2016 Hawai‘i Private School Guide
(page 16 of 18)
Common Myths About Private School Admission
There are some persistent myths surrounding the admissions process. We checked out a few of them with the schools themselves.
My friend’s child has been “wait-listed,” but is first in line.
“We call it a ‘wait-pool.’ We do not rank,” says Ella Browning, director of admissions at Mid-Pacific Institute. In almost all cases, this is a wait-pool of qualified and diverse students applying to a competitive and space-limited school. “When a space opens, we look at building a learning community at every level. We ask, ‘Who in this pool would complement or add to this community that we’re creating?’” Rather than using a ranked list, schools focus on individuals’ qualities and characteristics. “We do literally look at everybody again,” says Browning.
If I send my child to a “feeder school,” there will automatically be a better chance of admission.
“Every school is a feeder school,” says Browning. “We always end up taking kids from a lot of schools. It’s about a balance of kids from different philosophies and experiences.” While some preschools may be more aligned with certain K–12 institutions, schools holistically review applicants on their own merits and admit them from a wide variety of preschools. “We like to take a range of diversity in programs and school cultures,” says Browning.
At certain schools, reading is a must before kindergarten admission.
Nope. Nowhere is reading a prerequisite for kindergarten entry. Pua Fernandez, director of admissions at Kamehameha Schools’ Kapālama campus says, “No. We do not expect children to be reading at age 4. However, we do look for exposure to the alphabet.”
If my child doesn’t get in at kindergarten, he or she will never get in.
Independent K–12 schools tend to admit the majority of their graduating classes long after kindergarten. For example, Kamehameha Schools may be Hawai‘i’s largest independent school, graduating 714 seniors annually, but it starts with a class of around 160 kindergarten students, meaning the vast majority of students are admitted in other grade levels. There are “multiple entry points and, each time a student applies, it is a ‘fresh start,’” meaning that previous test scores and interviews are not considered, says Fernandez, of Kamehameha Schools.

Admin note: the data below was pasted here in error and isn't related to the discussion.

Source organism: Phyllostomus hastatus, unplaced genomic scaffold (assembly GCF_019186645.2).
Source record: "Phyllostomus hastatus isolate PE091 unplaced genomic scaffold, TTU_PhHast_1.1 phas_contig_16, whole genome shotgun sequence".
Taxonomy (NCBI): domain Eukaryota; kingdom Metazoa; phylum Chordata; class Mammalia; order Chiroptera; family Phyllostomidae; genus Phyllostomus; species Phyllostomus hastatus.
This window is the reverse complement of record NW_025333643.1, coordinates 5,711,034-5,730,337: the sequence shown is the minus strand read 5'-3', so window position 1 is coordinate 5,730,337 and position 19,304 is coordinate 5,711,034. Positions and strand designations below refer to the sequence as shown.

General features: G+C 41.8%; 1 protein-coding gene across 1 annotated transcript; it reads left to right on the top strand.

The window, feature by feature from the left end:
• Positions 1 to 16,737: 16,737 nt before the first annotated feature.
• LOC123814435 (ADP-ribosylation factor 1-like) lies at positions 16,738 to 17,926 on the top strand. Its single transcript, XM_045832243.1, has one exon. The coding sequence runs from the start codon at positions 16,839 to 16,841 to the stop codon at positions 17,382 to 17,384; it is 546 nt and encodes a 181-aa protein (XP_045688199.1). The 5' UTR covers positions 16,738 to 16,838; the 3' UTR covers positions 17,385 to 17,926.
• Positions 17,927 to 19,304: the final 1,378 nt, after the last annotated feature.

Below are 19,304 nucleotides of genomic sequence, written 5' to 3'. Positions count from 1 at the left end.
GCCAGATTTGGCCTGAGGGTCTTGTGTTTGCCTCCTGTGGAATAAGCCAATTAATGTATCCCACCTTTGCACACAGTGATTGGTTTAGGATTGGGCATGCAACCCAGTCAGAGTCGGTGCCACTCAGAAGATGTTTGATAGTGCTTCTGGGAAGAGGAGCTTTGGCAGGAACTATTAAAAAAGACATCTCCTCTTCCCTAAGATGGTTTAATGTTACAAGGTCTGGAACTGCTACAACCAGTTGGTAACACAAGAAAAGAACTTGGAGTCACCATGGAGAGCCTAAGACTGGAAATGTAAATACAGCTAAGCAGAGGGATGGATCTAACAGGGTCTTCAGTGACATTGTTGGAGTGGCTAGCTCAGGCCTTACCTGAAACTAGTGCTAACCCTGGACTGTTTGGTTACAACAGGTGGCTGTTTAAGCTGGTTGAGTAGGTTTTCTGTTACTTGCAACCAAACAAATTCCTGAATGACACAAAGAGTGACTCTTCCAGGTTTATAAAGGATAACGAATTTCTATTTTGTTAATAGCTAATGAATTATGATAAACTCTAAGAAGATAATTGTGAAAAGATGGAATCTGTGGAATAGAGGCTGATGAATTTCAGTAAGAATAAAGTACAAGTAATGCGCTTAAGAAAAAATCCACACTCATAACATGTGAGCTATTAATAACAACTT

If you’re not well-connected, wealthy or an alumnus, you can forget about applying.
Diversity of the student body—socioeconomic, geographical, cultural and otherwise—is a big priority at many private schools. Admissions officers keep their eyes out for students from a wide range of backgrounds, particularly those who don’t fit the stereotypical (and outdated) private-school profile.
Admissions directors make all the decisions.
Especially at a big school, admissions decisions are usually made by a committee, not a single person. Admissions directors are, however, the people whose job it is to get to know, and answer questions for, families of prospective students. They’re the folks who want to talk to you; take advantage of that.
Submitting the application right before the deadline means my child's assessment or group session will be scheduled later, giving her or him a developmental advantage over younger kids who were tested earlier.
Most schools schedule assessments according to the age of the applicant, not when their application is received. Or, “for individual testing, those are adjusted for the exact age of the child on that very day of testing,” says Kelly Monaco, director of admissions at ‘Iolani School. Applying later may not only be futile, it could potentially mean there are fewer open spaces or that your child is now expected to be even more developed.